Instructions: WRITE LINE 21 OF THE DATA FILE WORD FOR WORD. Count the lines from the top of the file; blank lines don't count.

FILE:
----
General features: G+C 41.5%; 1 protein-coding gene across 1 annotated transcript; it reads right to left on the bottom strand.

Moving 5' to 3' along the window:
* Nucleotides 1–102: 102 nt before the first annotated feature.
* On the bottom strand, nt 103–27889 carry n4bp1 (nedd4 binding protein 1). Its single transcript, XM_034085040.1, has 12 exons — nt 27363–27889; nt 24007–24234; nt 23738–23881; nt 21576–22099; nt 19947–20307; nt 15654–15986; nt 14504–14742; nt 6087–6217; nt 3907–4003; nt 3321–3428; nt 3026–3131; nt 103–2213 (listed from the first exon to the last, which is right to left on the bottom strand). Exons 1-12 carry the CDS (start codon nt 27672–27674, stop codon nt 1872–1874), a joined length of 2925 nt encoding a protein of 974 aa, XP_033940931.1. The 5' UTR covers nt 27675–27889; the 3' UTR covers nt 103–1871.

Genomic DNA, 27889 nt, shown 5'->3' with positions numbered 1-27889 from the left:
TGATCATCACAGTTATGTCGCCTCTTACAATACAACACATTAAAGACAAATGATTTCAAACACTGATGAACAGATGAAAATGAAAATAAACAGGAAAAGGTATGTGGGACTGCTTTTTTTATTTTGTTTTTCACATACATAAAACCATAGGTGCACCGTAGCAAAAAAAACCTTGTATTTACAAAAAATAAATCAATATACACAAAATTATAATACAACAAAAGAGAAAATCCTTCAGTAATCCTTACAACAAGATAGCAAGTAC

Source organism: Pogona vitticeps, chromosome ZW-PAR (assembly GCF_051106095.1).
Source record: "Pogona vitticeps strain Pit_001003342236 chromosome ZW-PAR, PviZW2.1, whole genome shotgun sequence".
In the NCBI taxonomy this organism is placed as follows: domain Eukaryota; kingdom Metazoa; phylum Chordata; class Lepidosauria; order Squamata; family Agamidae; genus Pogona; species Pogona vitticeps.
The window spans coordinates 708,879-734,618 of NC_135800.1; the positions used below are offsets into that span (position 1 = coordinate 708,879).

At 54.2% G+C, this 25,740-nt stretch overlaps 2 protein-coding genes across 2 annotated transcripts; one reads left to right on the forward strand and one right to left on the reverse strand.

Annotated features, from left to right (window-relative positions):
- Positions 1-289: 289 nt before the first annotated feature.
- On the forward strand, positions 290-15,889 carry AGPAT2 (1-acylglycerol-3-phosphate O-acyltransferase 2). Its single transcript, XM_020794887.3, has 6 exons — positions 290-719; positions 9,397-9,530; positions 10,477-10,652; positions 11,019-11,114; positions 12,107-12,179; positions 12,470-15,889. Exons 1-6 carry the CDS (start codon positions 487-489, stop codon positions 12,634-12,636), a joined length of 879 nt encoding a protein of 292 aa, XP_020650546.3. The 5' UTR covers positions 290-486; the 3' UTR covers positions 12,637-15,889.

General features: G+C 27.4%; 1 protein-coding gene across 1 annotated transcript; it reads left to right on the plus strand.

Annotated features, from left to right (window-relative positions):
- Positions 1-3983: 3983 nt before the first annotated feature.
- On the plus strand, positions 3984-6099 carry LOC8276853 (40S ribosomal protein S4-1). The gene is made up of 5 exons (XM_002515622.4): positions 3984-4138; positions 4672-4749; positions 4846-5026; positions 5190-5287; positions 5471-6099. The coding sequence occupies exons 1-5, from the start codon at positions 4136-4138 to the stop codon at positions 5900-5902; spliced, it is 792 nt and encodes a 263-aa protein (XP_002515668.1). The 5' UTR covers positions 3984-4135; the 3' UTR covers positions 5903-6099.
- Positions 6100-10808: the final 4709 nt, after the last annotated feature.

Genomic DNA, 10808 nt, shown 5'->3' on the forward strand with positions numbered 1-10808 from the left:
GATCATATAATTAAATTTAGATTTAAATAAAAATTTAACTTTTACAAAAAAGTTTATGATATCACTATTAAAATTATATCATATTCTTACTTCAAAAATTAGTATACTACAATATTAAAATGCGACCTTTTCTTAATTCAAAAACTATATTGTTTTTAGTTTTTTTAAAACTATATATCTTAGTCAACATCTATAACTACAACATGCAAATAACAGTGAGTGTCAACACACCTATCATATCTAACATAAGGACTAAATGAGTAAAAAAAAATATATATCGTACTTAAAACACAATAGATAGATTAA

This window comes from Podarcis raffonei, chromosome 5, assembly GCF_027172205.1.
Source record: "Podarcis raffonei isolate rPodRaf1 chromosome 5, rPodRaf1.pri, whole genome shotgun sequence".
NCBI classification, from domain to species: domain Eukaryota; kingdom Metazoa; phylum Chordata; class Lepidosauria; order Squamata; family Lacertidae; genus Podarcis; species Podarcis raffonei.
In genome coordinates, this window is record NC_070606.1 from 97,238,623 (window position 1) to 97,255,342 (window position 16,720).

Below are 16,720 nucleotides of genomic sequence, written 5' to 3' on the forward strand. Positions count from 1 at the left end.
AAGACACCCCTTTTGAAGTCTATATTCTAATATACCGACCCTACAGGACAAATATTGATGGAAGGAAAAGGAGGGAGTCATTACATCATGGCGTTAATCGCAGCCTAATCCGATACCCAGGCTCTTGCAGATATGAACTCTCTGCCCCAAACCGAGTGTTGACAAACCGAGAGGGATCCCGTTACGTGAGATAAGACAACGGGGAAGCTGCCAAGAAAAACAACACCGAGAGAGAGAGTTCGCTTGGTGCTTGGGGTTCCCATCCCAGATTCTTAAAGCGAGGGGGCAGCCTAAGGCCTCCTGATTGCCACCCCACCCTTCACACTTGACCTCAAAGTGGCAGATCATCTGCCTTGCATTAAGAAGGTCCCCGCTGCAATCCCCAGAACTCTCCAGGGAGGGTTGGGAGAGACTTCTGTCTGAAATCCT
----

GATCATATAATTAAATTTAGATTTAAATAAAAATTTAACTTTTACAAAAAAGTTTATGATATCACTATTAAAATTATATCATATTCTTACTTCAAAAATTAGTATACTACAATATTAAAATGCGACCTTTTCTTAATTCAAAAACTATATTGTTTTTAGTTTTTTTAAAACTATATATCTTAGTCAACATCTATAACTACAACATGCAAATAACAGTGAGTGTCAACACACCTATCATATCTAACATAAGGACTAAATGAGTAAAAAAAAATATATATCGTACTTAAAACACAATAGATAGATTAA